Allowing allowances

Last month, when, at the end of the Parliament’s Fourth Session, the National Assembly approved salary increases for MPs, I had complained that:

Parliament does not have the powers to consider or grant pay increases unilaterally. Instead, according to the Constitution, it’s the Pay Commission’s job to recommend increases in the salaries and allowances of public servants. And that includes us, politicians.

Now we hear that the Cabinet has approved allowances (equal to 45% of their basic salaries) for “ACC investigators and related professionals”. The Prime Minister had, in fact, announced that ACC employees would be given allowances, but the National Assembly neither discussed nor approved the allowances.

So we risk bypassing the Pay Commission again.

There’s no doubt that the ACC is critically important – in our fight against corruption, they operate in the front lines. And there’s no doubt that all of us must render any and all support to this crucial organization.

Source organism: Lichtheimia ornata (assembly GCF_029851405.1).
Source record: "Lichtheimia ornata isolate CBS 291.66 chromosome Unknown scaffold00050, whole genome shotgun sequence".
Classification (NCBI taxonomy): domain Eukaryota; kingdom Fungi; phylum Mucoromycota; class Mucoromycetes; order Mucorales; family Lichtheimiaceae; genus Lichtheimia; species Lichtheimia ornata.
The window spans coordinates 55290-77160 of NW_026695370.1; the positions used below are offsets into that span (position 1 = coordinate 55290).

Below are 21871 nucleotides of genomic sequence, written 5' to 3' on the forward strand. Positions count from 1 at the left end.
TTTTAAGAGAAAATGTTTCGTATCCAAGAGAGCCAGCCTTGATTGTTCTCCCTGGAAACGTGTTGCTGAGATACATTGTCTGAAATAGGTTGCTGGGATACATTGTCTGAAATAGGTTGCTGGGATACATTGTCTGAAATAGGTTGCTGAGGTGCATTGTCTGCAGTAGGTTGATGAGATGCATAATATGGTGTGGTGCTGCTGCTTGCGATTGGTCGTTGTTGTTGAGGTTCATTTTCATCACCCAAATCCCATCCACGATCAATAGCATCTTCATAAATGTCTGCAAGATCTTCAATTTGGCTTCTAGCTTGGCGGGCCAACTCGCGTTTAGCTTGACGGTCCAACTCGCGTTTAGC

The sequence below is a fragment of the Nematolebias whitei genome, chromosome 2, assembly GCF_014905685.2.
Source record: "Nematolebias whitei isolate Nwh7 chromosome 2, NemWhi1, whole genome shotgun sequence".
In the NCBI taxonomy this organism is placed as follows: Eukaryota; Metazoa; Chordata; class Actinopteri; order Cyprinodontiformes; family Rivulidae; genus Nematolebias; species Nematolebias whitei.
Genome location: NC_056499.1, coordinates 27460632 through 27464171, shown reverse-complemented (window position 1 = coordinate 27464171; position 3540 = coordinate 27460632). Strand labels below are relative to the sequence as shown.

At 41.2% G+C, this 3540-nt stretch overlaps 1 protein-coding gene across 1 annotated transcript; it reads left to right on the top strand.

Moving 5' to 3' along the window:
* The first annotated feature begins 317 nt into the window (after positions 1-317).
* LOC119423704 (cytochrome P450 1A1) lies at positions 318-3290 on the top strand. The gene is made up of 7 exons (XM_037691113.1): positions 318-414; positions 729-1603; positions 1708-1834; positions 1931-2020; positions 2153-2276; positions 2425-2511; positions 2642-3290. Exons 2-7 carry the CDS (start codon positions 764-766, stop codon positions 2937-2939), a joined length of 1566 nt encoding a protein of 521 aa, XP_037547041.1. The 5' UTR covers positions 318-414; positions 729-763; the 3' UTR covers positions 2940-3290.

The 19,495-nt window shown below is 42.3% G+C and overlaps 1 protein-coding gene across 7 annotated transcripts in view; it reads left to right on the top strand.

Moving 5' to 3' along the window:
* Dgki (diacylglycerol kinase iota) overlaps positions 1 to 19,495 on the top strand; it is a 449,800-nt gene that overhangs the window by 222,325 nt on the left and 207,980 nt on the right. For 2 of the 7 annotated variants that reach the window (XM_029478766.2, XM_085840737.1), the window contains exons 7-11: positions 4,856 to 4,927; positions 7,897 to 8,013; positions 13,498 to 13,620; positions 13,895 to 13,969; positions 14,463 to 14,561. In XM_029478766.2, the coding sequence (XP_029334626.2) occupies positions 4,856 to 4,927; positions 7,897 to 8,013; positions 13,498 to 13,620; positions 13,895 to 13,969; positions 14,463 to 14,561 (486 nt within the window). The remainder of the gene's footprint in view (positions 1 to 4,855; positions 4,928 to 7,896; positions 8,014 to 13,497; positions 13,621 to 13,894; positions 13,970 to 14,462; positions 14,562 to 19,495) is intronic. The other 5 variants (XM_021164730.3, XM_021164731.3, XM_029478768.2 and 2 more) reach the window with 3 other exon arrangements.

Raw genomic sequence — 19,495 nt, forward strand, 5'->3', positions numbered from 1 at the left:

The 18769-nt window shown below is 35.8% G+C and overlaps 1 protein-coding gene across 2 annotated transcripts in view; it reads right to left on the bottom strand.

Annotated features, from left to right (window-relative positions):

But let’s follow procedure. Let’s establish the Pay Commission. Let’s let them do their job. Let’s follow the law.

Article 30 of the Constitution states that:

  1. There shall be a Pay Commission, headed by a Chairperson, which shall be autonomous and shall be constituted, from time to time, on the recommendation of the Prime Minister.
  2. The Pay Commission shall recommend to the Government revisions in the structure of the salary, allowances, benefits, and other emoluments of the Royal Civil Service, the Judiciary, the members of Parliament and Local Governments, the holders and the members of constitutional offices and all other public servants with due regard to the economy of the Kingdom and other provisions of this Constitution.
  3. The recommendations of the Commission shall be implemented only on the approval of the Lhengye Zhungtshog and subject to such conditions and modifications as may be made by Parliament.